• Ben Grossman permalink

        No, but I will work on that.

        • I received the photos you emailed to us, Ben! Thanks so much — they do look wonderful. :)

          I hope you don’t mind that I posted them on our Pinterest board here with credit to you, so others could see them as well!

  9. Donna Evans permalink

    I have had thornless blackberries for years and love them, don’t know the variety,but they are upright canes that stand alone. My problem is this year the new plants that I transplanted last year are really wierd.They have 5 leaves instead of 3 leaves and they are real long and viney but still thornless and the berries are real small and nubby. they act like they’ve reverted to wild. Is that possible or is it a disease? Don’t want them to affect my other berries. Help

    • You’re not alone there, Donna! My blackberry plant has done the same thing. I wonder if you have the Ouachita Thornless Blackberry, too. :) It’s not a disease or anything that might spread. I have researched this a bit and found that younger vegetative canes tend to have 3-7 leaves where older more mature and fruiting canes can have 3-5 leaves. It just gives an idea of the age of the plant’s growth.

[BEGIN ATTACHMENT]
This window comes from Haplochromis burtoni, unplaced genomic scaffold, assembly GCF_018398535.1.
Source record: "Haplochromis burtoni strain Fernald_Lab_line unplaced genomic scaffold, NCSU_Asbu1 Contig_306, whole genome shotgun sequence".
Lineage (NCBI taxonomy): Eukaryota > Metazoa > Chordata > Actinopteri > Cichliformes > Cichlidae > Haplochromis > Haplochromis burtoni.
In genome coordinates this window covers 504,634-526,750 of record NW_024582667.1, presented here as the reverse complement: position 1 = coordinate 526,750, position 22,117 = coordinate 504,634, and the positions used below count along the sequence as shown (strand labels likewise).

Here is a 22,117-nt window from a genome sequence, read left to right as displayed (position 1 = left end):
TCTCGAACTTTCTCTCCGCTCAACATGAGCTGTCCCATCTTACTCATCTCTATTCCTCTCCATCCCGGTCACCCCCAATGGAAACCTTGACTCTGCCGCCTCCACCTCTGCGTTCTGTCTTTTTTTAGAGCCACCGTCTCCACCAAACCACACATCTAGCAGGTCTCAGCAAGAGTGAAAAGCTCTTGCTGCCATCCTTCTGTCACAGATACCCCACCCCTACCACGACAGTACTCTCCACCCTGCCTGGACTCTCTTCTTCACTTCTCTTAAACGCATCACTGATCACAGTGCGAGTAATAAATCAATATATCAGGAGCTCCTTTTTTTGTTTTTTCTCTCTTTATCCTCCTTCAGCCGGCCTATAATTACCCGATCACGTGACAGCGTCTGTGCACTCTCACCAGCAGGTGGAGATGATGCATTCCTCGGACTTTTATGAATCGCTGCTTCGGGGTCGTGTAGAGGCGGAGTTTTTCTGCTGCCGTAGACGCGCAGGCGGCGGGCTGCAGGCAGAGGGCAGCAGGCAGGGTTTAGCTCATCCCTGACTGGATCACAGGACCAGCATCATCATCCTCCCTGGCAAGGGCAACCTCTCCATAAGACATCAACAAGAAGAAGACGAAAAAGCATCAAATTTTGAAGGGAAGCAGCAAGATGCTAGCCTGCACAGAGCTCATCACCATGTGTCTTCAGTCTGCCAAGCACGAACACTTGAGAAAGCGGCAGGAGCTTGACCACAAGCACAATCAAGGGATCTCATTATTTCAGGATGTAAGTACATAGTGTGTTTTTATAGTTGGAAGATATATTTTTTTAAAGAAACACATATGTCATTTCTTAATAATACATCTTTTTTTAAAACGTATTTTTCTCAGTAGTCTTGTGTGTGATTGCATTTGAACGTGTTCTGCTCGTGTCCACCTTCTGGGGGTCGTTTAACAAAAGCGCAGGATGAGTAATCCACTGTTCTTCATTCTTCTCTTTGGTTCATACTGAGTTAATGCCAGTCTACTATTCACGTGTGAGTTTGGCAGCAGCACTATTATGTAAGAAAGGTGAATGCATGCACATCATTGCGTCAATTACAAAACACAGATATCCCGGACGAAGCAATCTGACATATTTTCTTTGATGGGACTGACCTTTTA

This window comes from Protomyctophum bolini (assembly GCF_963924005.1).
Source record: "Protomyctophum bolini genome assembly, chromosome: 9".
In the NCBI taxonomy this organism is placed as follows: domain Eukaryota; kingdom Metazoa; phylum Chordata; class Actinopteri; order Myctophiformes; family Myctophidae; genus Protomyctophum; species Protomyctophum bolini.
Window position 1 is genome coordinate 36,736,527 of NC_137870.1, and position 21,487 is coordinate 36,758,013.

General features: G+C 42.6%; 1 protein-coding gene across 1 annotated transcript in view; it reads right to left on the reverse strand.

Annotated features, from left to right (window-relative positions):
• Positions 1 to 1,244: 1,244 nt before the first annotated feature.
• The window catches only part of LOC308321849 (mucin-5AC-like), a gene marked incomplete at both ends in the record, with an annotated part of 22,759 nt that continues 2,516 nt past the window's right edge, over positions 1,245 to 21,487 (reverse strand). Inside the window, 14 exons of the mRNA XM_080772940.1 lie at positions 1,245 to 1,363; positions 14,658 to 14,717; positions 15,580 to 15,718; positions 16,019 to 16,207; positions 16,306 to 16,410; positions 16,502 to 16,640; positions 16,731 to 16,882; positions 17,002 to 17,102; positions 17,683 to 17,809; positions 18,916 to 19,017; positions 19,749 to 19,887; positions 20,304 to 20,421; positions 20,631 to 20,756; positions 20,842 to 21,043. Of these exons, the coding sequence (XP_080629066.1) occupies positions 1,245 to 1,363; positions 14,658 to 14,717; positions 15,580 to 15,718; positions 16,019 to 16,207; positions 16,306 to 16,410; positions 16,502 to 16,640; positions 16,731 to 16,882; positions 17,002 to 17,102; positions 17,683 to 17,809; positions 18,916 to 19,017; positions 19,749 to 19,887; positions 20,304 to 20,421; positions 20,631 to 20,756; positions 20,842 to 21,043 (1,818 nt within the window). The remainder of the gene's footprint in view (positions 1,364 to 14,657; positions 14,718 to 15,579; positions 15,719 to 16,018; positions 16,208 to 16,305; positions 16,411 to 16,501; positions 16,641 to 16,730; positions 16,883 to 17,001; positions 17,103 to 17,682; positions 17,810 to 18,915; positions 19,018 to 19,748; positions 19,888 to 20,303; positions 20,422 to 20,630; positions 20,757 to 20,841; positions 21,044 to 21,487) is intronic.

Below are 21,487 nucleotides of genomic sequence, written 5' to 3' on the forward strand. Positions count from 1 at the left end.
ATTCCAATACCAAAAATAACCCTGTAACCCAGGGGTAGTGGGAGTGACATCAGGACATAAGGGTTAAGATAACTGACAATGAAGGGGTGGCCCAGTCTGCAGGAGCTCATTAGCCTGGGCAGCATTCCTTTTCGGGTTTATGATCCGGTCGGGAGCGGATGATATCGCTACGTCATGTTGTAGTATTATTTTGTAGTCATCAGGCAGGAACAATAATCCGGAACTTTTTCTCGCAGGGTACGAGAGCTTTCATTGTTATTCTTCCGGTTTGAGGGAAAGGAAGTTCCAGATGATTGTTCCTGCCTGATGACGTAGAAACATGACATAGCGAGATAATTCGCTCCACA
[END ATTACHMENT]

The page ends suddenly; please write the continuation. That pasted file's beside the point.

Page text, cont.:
As for the fruit, many people have had small and oddly-shaped berries due to the intensity of the weather. As long as things like the weather normalize or level out some next year, this shouldn’t be an ongoing problem. :)

  10. Marti permalink

    I see in comment to Rita that you told her to cut canes which had fruited back to ground after harvest. We have always done that, but you also told her to cut new canes (canes that had not fruited) to 16″- 18″,we have never done that. We have ours canes trellised on a fence trellis and just tie up the new canes as they grow. Would we get fuller bushes and more berries if we cut them down to say 18″ for the winter months? The one guy ask about keeping out weeds, We have ours in a row and mulch them to keep out the weeds. We get lots of berries off our plants (from you). We have the throne free plants and it’s a pleasure to pick from them ,I got scratched up plenty growing up picking from wild black berries.
    with all the thrones.